GENEALOGY-DNA-L ArchivesArchiver > GENEALOGY-DNA > 2004-06 > 1088470605
From: David Faux <>
Subject: Re: R1b Across Europe
Date: Mon, 28 Jun 2004 17:56:50 -0700 (PDT)
I agree fully with everything you say below. The rationale for everything I did was to obtain a reasonable sample size from a relatively circumscribed area. It is entirely inadequate, and merely preliminary. We may find, however, that no matter how we fine tune the thing, my conclusions will still remain intact - as un-nerving as that thought may be.
hamman <> wrote:
Thank you for your efforts. I just have a few questions and comments as
1) I presume these "n values" are all unique "ancestral haplotypes",
i.e., they don't include multiple values per family?
2) How many of the 27 Germanic Haplotypes were from Holland?
3) Can you tell me why you included Holland as "Germanic"? I am
wondering if it might be more appropriate to include the Dutch along with
the Scandinavians and Northern Germans, maybe as a "Northern Germanic"
4) I'll bet that the majority of the people in Ysearch who claimed to
be of German paternal descent were Americans whose surname arrived prior to
the Revolutionary War. Most of these folks were from south of the Main
river (e.g., south of Koblenz and Frankfurt), sort of the "Mason-Dixon" line
of Germany, closer to the original homelands of the Celtic people who now
dominate Ireland. If so, wouldn't it be better to lump these people
together with the Swiss, Alsatians, and possibly Austrians, rather than the
Dutch? I've seen a number of examples now where R1b's from South Germany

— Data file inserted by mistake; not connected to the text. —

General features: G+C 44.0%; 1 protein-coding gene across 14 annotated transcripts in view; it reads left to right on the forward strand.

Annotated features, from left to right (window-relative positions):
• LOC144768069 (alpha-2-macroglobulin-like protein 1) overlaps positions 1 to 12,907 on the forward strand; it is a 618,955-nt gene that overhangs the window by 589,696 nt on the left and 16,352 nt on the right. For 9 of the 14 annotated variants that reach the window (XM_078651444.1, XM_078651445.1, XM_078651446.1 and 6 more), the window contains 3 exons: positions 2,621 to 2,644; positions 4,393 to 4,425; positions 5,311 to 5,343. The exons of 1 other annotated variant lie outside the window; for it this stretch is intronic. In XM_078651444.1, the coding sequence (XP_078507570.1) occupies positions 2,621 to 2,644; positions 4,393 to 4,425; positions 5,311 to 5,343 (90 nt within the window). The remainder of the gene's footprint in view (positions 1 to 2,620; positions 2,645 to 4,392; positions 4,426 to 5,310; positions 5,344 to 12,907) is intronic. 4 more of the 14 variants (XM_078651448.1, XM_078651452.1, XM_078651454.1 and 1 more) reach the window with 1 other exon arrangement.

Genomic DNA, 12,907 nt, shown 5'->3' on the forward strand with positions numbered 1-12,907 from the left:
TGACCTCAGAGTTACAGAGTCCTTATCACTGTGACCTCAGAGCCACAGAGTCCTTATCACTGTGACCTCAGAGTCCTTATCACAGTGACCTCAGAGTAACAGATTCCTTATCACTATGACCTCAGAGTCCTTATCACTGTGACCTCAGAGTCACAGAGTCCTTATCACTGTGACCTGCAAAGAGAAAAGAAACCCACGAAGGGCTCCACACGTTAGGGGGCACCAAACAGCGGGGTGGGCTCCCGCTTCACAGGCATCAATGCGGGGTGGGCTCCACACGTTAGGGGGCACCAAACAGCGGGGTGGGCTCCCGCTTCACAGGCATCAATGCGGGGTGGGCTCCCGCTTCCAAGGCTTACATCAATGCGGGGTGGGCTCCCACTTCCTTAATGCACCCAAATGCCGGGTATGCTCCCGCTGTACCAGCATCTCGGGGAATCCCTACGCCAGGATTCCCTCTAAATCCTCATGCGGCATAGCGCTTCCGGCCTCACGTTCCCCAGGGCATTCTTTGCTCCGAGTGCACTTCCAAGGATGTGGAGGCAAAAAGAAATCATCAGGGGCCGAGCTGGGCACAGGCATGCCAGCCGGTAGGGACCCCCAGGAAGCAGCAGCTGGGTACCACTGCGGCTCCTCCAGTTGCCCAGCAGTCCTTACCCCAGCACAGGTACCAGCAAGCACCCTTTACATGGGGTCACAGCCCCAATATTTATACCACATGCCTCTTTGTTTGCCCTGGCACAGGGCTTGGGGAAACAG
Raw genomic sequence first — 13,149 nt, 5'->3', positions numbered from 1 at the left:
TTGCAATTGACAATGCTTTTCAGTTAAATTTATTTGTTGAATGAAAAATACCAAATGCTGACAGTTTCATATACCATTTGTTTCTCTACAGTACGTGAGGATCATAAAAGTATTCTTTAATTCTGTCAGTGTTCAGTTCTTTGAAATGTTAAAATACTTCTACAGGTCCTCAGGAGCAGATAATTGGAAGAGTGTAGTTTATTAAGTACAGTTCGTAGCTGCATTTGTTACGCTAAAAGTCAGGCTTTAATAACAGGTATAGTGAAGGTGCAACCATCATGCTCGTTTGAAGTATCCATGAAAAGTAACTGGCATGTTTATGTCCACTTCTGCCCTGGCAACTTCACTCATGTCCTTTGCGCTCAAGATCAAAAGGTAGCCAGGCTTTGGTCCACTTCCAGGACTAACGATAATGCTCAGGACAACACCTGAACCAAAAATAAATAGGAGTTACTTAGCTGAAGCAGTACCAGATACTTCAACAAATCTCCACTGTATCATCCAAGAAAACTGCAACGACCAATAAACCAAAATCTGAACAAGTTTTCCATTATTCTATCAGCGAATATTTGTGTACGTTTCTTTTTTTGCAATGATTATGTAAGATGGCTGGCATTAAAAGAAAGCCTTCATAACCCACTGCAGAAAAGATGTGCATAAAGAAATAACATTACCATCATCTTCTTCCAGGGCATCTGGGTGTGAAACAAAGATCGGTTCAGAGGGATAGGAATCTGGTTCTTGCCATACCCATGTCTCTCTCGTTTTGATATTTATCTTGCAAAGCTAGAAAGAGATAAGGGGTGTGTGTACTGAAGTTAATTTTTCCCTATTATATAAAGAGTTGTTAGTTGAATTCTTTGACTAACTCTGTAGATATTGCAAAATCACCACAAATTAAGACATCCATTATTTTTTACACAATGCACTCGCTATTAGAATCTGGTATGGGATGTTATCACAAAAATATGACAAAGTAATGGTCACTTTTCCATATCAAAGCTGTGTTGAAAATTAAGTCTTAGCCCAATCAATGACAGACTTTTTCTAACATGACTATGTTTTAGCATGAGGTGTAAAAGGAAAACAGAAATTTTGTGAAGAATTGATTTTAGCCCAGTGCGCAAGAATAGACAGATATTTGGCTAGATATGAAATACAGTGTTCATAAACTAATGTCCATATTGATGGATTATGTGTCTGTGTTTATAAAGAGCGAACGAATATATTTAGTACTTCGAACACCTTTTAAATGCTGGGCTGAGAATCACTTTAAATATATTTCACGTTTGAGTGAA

match Irish R1b's closer than any other ethnic group (lots of DYS390=24, not
23). Do we need a "Southern Germanic" category?
5) I'll look forward to seeing what happens to your modals after a few
minor adjustments and especially after we accumulate more data in the coming
----- Original Message -----
From: "David Faux"
Sent: Monday, June 28, 2004 10:54 AM
Subject: R1b Across Europe
> Good day from LA:
> I spent part of last weekend extracting data from Ysearch. My goal was to
see if there was a difference between R1b in Spain or Ireland and that
further east in say Poland.
> There were insufficient numbers to include Scandanavia (my prime area of
interest) and Spain. In addition there were not enough 37 marker haplotypes
uploaded to Ysearch so I had to content myself with using 25 markers.
> My sample included 55 whose ancestor in the male line were from Ireland,
42 from Scotland, 27 Germanic (Germany, Switzerland and Holland), and 13
Eastern European (Poland, Russia, Hungary).
> The results of my search are presented in tablular form at:
> www.davidkfaux.org/EURODNAHaplo.htm . It appears that the conclusions are
quite obvious - but you can see for yourself.
> Dr. David K. Faux, P.O. Box 192, Seal Beach, CA, 90740, USA
Dr. David K. Faux, P.O. Box 192, Seal Beach, CA, 90740, USA
|Re: R1b Across Europe by David Faux <>|